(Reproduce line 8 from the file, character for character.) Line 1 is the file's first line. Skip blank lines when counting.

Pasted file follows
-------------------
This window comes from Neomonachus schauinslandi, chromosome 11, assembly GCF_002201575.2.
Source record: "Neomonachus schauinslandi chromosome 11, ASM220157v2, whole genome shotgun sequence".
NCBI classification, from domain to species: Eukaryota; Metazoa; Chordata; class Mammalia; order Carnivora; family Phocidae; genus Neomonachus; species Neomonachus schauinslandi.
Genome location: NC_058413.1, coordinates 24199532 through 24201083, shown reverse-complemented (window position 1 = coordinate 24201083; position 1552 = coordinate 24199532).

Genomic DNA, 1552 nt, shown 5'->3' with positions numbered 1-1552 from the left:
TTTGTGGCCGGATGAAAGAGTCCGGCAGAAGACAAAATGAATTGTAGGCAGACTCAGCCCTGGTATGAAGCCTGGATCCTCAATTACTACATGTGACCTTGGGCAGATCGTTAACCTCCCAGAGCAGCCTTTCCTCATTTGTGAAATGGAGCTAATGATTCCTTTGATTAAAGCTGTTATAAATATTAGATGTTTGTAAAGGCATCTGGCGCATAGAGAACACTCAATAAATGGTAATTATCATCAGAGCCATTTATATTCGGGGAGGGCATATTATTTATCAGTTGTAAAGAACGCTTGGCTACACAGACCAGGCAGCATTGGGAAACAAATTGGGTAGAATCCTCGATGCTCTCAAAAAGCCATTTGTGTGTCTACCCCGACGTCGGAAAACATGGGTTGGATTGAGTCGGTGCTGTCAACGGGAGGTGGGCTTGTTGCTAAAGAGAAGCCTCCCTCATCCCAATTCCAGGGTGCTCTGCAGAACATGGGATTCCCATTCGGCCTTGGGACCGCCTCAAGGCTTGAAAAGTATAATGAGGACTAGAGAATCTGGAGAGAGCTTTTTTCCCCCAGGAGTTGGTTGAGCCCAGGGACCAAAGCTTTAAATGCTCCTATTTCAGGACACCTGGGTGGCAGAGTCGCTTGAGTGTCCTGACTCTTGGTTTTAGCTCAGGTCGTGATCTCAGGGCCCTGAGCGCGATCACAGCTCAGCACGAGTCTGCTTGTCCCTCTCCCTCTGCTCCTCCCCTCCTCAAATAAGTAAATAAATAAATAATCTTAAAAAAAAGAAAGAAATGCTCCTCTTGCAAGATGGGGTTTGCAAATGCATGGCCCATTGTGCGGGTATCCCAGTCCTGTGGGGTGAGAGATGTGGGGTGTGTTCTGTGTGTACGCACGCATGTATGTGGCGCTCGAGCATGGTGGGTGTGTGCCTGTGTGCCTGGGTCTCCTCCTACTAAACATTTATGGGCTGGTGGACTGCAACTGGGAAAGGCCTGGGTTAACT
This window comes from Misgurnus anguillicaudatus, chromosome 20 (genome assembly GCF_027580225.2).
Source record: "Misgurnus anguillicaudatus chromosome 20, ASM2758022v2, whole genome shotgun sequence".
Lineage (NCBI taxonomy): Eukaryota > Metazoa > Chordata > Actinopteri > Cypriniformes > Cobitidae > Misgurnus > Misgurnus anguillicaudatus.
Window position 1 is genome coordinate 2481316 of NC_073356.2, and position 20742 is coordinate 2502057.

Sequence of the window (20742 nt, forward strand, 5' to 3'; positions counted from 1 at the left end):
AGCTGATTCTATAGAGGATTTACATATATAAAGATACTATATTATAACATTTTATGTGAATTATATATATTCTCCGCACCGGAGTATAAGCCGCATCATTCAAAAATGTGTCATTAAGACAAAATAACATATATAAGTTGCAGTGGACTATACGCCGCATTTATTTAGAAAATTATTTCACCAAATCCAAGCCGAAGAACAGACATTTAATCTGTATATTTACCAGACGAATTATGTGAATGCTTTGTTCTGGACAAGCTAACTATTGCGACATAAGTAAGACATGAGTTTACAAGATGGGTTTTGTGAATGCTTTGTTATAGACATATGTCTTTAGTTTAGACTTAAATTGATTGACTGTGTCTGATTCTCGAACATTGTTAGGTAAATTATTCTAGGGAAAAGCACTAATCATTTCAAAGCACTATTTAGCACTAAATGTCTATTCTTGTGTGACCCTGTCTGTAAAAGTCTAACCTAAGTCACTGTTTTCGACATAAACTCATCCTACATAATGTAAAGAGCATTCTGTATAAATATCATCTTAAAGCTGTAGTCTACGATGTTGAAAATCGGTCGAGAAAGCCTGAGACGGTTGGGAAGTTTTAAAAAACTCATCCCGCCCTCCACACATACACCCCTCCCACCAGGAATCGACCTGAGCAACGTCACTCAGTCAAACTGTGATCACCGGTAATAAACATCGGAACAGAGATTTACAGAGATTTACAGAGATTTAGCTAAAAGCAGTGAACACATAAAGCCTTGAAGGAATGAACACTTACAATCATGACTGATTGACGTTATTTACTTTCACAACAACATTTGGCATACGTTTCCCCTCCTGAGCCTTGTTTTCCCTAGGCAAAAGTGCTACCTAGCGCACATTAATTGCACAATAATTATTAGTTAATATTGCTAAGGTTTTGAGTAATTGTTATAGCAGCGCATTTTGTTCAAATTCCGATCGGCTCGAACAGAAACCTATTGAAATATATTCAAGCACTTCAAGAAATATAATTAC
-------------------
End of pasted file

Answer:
Source record: "Misgurnus anguillicaudatus chromosome 20, ASM2758022v2, whole genome shotgun sequence".